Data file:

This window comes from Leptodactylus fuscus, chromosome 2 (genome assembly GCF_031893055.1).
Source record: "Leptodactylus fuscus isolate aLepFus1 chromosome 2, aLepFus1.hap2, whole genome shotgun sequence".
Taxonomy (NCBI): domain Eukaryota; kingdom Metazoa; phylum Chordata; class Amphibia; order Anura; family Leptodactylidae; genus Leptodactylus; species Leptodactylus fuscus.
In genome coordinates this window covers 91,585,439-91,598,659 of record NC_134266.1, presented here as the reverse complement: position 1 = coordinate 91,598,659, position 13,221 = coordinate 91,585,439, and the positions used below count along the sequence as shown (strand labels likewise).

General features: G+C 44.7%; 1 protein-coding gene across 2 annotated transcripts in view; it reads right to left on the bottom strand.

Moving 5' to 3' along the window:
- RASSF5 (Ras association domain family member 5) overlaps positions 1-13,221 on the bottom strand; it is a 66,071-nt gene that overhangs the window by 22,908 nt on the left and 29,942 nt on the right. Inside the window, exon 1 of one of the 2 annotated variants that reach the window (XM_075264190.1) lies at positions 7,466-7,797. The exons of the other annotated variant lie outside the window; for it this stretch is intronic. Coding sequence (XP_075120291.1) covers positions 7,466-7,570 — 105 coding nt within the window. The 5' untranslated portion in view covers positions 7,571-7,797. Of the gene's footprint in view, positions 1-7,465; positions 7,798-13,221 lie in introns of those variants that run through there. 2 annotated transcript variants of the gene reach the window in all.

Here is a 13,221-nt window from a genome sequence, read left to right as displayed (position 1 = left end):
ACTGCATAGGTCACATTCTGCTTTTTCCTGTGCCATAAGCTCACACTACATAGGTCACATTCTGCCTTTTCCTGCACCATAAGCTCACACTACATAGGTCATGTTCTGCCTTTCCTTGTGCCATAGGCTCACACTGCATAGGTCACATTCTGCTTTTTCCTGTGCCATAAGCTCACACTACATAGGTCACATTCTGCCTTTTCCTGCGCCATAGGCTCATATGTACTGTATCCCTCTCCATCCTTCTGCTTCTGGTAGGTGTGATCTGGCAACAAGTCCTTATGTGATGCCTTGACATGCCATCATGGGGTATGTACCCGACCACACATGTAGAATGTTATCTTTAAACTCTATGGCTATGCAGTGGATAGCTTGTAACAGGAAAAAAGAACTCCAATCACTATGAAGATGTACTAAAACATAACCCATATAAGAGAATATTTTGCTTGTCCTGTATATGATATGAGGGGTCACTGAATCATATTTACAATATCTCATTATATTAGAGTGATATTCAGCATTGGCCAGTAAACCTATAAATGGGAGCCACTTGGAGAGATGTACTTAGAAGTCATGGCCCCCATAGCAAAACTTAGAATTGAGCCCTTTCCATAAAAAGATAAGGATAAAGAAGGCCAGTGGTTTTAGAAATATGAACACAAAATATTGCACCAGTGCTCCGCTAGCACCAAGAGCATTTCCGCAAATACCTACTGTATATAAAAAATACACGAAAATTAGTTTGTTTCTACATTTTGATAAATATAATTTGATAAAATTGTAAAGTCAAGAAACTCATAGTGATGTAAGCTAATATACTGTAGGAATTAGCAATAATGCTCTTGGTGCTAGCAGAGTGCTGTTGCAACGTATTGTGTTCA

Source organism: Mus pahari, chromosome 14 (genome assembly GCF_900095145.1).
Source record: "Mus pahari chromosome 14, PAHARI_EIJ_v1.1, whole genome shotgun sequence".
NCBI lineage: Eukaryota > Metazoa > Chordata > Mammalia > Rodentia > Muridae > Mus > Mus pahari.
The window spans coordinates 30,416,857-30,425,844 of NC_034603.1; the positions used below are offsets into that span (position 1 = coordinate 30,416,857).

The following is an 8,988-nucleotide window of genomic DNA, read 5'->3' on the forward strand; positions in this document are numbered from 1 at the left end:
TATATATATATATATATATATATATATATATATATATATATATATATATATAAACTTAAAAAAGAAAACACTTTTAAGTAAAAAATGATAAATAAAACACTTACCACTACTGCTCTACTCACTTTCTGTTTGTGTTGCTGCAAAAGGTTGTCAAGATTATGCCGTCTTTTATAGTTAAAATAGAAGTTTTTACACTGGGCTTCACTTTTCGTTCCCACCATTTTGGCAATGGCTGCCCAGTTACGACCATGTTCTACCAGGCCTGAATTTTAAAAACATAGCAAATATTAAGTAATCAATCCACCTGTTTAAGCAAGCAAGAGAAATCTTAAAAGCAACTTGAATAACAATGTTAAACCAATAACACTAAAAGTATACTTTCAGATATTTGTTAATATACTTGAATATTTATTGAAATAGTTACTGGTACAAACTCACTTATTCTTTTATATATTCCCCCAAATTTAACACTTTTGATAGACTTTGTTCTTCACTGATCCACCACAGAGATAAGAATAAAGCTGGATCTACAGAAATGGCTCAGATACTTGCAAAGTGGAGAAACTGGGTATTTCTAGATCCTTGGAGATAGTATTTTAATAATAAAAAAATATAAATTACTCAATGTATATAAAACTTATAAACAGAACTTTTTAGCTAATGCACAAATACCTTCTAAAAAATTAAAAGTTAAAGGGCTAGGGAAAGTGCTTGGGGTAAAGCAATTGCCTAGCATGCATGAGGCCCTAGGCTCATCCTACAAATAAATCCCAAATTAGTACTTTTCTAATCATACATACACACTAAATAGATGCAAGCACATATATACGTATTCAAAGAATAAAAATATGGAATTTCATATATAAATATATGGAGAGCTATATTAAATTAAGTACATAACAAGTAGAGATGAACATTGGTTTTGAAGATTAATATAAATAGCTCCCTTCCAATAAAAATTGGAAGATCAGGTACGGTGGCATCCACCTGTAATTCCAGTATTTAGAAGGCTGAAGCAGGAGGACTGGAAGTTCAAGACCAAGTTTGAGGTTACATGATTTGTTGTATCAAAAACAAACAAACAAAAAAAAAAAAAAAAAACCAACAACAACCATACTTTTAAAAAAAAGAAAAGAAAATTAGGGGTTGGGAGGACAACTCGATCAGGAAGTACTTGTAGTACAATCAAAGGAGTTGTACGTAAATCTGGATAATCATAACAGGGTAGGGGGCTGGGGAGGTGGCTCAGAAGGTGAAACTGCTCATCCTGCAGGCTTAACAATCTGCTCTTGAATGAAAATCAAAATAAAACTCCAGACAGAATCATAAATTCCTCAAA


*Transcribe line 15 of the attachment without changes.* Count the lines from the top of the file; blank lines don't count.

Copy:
TATATATATATATATATATATATATATATATATATATATATATATATATATAAACTTAAAAAAGAAAACACTTTTAAGTAAAAAATGATAAATAAAACACTTACCACTACTGCTCTACTCACTTTCTGTTTGTGTTGCTGCAAAAGGTTGTCAAGATTATGCCGTCTTTTATAGTTAAAATAGAAGTTTTTACACTGGGCTTCACTTTTCGTTCCCACCATTTTGGCAATGGCTGCCCAGTTACGACCATGTTCTACCAGGCCTGAATTTTAAAAACATAGCAAATATTAAGTAATCAATCCACCTGTTTAAGCAAGCAAGAGAAATCTTAAAAGCAACTTGAATAACAATGTTAAACCAATAACACTAAAAGTATACTTTCAGATATTTGTTAATATACTTGAATATTTATTGAAATAGTTACTGGTACAAACTCACTTATTCTTTTATATATTCCCCCAAATTTAACACTTTTGATAGACTTTGTTCTTCACTGATCCACCACAGAGATAAGAATAAAGCTGGATCTACAGAAATGGCTCAGATACTTGCAAAGTGGAGAAACTGGGTATTTCTAGATCCTTGGAGATAGTATTTTAATAATAAAAAAATATAAATTACTCAATGTATATAAAACTTATAAACAGAACTTTTTAGCTAATGCACAAATACCTTCTAAAAAATTAAAAGTTAAAGGGCTAGGGAAAGTGCTTGGGGTAAAGCAATTGCCTAGCATGCATGAGGCCCTAGGCTCATCCTACAAATAAATCCCAAATTAGTACTTTTCTAATCATACATACACACTAAATAGATGCAAGCACATATATACGTATTCAAAGAATAAAAATATGGAATTTCATATATAAATATATGGAGAGCTATATTAAATTAAGTACATAACAAGTAGAGATGAACATTGGTTTTGAAGATTAATATAAATAGCTCCCTTCCAATAAAAATTGGAAGATCAGGTACGGTGGCATCCACCTGTAATTCCAGTATTTAGAAGGCTGAAGCAGGAGGACTGGAAGTTCAAGACCAAGTTTGAGGTTACATGATTTGTTGTATCAAAAACAAACAAACAAAAAAAAAAAAAAAAAACCAACAACAACCATACTTTTAAAAAAAAGAAAAGAAAATTAGGGGTTGGGAGGACAACTCGATCAGGAAGTACTTGTAGTACAATCAAAGGAGTTGTACGTAAATCTGGATAATCATAACAGGGTAGGGGGCTGGGGAGGTGGCTCAGAAGGTGAAACTGCTCATCCTGCAGGCTTAACAATCTGCTCTTGAATGAAAATCAAAATAAAACTCCAGACAGAATCATAAATTCCTCAAA